Benefits of access to nature
Evidence & articles on the benefits of spending time outdoors and in nature for people with a range of disabilities or SEN.
Challenging Behaviour – A balanced brain means a pro social mind
Jon Cree explores what is a ‘balanced brain’, and how Forest School can help bring the brain into balance and the child regulate their behaviour.
Circle of Life Rediscovery Blog, 27 March 2019
Visual Impairment and the Importance of Nature
‘A recent study by Dr Sarah Bell explores the various ways ‘nature’ feature in the lives of people with visual impairment. The Sensing Nature study delves into the important role nature experiences therefore have on childhood. Here we share Dr Sarah Bell’s latest research findings.’
Outdoor Classroom Day, 5 September 2018
Outdoor Play Equipment For Children With Sensory Processing Disorder
Starting with a definition, its effects, and how schools can help children with SPD, the benefits of the outdoors on this group is followed by a list including mud kitchens, water & sand play, and a magnifying glass.
Pentagon, 26 June 2018
Nature is the best way to nurture pupils with special educational needs
‘Outdoor education doesn’t just engage students with complex needs in the curriculum, it teaches life skills too.’
The Guardian, 1 May 2016
Kids with autism benefit from outdoor classroom
‘Teachers say daily time outside is changing the way young students — including those with special needs — learn and behave.’ Looking at the benefits of outdoor play & connecting to nature, in a variety of different settings across Canada, with children with a range of needs.
Toronto Star )Canada), 5 July 2013
Could Exposure to Everyday Green Spaces Help Treat ADHD?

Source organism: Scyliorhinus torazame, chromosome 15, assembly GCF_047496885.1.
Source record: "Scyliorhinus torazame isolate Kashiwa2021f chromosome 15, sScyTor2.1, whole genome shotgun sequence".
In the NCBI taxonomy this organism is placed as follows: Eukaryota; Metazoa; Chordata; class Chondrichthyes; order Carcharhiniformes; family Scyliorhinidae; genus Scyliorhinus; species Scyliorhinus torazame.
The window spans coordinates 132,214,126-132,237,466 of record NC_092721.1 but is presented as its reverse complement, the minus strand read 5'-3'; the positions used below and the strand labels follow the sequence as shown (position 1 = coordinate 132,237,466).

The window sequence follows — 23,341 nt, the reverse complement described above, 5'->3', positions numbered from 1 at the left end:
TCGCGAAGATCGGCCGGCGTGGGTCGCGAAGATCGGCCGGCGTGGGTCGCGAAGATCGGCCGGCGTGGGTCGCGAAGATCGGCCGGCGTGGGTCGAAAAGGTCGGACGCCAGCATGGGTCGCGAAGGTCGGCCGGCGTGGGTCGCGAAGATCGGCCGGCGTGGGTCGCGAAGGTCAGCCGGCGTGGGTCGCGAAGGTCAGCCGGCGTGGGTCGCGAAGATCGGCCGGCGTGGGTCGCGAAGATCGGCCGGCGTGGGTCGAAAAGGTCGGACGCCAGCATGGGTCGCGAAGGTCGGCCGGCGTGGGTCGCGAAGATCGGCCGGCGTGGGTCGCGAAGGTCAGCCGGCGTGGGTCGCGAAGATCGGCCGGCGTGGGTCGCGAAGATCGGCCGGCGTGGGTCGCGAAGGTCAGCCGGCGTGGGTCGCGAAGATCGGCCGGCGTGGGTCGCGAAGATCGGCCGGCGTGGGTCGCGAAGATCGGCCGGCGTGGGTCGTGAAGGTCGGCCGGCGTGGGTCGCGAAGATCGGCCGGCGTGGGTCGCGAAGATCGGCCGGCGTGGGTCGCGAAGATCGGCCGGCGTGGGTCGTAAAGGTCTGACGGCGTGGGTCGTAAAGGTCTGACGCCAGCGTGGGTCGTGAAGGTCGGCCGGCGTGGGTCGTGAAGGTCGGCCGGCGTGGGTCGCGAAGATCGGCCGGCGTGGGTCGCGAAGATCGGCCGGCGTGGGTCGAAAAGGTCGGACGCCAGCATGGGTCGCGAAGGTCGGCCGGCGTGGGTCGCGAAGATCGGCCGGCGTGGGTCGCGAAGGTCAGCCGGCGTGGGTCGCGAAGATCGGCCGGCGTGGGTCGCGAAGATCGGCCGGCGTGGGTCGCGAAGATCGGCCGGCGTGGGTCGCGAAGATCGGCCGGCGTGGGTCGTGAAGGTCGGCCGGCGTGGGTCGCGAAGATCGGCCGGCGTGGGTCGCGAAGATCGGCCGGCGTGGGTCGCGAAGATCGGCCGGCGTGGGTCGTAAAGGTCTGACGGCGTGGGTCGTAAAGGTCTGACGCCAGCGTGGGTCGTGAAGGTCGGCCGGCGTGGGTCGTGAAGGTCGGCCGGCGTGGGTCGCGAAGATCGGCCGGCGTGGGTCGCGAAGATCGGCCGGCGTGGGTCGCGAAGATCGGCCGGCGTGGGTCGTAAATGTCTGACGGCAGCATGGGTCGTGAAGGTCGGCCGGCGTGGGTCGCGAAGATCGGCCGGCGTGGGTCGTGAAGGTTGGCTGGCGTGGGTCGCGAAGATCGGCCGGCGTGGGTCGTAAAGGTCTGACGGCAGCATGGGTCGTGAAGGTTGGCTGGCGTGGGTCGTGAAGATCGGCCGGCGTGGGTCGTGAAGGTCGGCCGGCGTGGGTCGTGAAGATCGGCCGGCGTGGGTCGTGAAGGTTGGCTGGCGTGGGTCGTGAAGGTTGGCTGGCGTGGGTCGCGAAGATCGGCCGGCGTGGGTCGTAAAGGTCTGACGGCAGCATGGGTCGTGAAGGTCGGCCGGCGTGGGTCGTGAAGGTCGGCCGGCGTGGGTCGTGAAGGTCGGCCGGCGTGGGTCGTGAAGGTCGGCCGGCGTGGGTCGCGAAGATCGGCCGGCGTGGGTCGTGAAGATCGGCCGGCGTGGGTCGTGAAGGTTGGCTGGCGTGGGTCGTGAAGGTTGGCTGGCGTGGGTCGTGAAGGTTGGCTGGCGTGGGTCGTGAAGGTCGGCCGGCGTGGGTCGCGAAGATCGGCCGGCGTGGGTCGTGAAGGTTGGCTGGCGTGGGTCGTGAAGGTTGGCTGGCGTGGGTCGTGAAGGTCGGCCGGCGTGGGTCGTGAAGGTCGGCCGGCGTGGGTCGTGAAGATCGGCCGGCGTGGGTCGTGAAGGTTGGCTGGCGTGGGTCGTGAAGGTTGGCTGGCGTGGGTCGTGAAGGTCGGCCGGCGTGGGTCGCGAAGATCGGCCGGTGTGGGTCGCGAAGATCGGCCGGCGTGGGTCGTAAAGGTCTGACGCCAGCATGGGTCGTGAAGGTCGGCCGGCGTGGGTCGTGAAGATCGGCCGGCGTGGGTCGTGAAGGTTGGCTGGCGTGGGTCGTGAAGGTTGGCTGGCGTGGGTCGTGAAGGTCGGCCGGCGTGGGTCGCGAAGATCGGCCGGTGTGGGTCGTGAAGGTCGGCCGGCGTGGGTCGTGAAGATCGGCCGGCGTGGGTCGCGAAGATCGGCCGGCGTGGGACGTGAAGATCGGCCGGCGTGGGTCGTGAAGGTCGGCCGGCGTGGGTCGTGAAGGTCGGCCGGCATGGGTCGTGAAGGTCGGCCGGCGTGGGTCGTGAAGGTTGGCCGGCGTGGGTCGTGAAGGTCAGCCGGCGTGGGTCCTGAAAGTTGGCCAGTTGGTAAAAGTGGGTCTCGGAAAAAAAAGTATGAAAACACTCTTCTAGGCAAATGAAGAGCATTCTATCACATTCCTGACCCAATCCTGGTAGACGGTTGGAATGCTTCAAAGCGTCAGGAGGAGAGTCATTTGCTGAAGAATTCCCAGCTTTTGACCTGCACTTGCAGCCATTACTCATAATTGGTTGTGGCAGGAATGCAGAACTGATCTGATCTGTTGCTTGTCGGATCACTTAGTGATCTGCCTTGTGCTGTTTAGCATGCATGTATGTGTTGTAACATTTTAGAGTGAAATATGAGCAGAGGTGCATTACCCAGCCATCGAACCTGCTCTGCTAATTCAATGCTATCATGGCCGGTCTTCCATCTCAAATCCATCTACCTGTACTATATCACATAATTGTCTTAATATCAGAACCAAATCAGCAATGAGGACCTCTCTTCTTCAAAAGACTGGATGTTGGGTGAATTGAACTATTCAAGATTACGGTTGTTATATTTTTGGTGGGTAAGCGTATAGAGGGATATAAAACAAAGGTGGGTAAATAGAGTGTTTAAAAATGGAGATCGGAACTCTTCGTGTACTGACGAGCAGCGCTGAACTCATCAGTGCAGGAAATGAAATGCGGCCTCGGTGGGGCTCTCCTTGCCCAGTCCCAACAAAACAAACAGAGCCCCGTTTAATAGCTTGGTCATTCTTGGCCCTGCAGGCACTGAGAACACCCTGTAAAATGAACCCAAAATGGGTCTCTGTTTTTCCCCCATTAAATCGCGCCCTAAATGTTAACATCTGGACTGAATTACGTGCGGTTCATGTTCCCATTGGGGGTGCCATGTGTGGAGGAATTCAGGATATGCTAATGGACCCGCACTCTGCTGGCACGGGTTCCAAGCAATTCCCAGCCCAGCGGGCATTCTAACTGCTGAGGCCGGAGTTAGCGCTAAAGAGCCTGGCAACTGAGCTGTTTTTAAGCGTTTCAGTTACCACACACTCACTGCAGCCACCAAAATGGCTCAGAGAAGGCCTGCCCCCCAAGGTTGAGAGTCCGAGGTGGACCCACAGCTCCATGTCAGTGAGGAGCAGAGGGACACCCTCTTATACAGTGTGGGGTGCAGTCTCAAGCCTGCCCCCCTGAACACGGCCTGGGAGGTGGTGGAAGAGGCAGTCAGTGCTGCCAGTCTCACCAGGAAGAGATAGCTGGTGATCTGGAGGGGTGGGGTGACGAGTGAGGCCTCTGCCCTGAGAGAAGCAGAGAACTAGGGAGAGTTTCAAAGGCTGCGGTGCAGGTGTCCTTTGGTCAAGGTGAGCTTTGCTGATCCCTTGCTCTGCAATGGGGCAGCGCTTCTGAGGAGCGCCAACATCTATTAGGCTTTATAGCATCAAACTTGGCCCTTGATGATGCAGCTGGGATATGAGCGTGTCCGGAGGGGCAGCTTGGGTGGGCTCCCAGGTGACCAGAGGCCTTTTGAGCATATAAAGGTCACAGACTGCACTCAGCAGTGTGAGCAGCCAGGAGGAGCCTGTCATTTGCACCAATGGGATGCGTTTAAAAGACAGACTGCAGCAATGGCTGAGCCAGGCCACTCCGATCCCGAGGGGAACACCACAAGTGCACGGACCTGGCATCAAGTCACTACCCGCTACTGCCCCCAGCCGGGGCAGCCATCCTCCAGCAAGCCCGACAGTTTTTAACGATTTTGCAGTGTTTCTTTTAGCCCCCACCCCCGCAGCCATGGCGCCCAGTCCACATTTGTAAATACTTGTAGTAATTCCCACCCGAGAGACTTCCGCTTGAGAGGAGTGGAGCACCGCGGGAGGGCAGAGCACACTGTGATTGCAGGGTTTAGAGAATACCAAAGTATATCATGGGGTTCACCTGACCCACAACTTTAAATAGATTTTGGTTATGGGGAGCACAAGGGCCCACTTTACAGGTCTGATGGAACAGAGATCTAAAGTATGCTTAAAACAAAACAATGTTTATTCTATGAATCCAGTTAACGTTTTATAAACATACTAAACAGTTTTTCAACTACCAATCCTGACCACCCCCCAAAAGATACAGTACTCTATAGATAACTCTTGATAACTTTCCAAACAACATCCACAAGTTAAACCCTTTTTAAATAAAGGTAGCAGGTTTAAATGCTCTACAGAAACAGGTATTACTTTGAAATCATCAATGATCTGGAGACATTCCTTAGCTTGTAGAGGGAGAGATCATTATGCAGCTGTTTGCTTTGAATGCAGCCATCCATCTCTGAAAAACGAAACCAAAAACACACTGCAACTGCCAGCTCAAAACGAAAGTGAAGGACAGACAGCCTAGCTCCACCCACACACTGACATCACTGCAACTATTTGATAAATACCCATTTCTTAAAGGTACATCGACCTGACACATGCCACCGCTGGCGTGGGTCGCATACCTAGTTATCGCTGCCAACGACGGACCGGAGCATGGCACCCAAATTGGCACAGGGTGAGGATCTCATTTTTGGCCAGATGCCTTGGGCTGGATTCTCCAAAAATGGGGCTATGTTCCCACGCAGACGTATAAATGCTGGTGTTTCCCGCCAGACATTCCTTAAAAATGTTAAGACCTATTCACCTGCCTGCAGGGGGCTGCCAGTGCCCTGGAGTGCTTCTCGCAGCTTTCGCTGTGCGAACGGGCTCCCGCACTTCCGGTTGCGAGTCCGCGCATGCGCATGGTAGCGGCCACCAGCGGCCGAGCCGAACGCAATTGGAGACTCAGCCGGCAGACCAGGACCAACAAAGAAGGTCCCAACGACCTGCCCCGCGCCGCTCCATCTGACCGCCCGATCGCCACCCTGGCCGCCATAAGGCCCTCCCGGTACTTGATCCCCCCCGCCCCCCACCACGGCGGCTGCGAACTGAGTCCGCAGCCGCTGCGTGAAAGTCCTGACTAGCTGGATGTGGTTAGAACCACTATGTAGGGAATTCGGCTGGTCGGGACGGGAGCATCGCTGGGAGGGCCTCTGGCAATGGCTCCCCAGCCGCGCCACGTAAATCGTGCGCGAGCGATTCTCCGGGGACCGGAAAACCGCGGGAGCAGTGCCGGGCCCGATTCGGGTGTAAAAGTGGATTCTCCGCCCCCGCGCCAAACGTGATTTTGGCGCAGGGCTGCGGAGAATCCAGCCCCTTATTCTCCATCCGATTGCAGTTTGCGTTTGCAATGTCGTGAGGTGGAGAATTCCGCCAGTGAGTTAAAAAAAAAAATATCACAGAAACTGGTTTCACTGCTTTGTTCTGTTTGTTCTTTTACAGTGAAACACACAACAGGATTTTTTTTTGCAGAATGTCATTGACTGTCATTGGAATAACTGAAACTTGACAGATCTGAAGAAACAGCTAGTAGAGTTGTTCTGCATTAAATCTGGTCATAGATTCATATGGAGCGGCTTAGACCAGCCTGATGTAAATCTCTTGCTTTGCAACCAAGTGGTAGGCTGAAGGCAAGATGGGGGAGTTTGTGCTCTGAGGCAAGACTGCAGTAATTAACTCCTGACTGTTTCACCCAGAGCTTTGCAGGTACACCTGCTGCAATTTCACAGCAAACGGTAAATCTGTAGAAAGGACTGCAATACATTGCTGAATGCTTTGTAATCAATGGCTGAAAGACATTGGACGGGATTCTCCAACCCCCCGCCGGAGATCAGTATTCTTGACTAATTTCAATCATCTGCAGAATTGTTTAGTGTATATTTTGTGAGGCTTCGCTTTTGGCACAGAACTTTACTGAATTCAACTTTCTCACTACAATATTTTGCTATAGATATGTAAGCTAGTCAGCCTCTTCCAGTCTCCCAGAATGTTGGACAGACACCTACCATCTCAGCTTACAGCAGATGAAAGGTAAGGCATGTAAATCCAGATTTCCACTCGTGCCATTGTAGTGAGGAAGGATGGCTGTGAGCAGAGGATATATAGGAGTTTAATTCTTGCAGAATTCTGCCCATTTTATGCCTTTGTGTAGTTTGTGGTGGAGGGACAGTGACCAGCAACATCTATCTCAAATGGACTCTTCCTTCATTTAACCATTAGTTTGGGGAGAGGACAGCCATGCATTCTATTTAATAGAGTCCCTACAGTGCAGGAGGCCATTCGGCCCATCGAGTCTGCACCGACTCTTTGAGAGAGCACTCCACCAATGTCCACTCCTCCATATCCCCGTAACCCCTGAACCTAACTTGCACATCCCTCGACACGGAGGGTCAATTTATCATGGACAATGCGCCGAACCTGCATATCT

Evidence from Children’s Play Settings. ‘This study examined whether routine exposures to greenspace, experienced through children’s everyday play settings, might yield ongoing reductions in ADHD symptoms.’
Wiley Online Library, 4 August 2011
Ask project: Sensory Trust
Ask was a UK-Japan initiative involving disabled children in the planning and evaluation of public outdoor space, to help designers create outdoor environments where all children can play and learn together. This page links to further reports and conference summaries. 2008.
A Potential Natural Treatment for Attention-Deficit/Hyperactivity Disorder:
Evidence From a National Study. “The findings outlined … suggest that common after-school and weekend activities conducted in relatively natural outdoor environments may be widely effective in reducing ADHD symptoms.” Frances E. Kuo, PhD and Andrea Faber Taylor, PhD.
US National Library of Medicine, September 2004
How Outdoor Play Can Be Beneficial for Children with Special Educational Needs
‘Exploring the world outdoors can help children with SEN to overcome challenges & learn new skills, building their resilience, and boosting their self-confidence. And this in turn has a hugely positive impact on their mental health. ‘
Pre-School Learning Alliance (no date)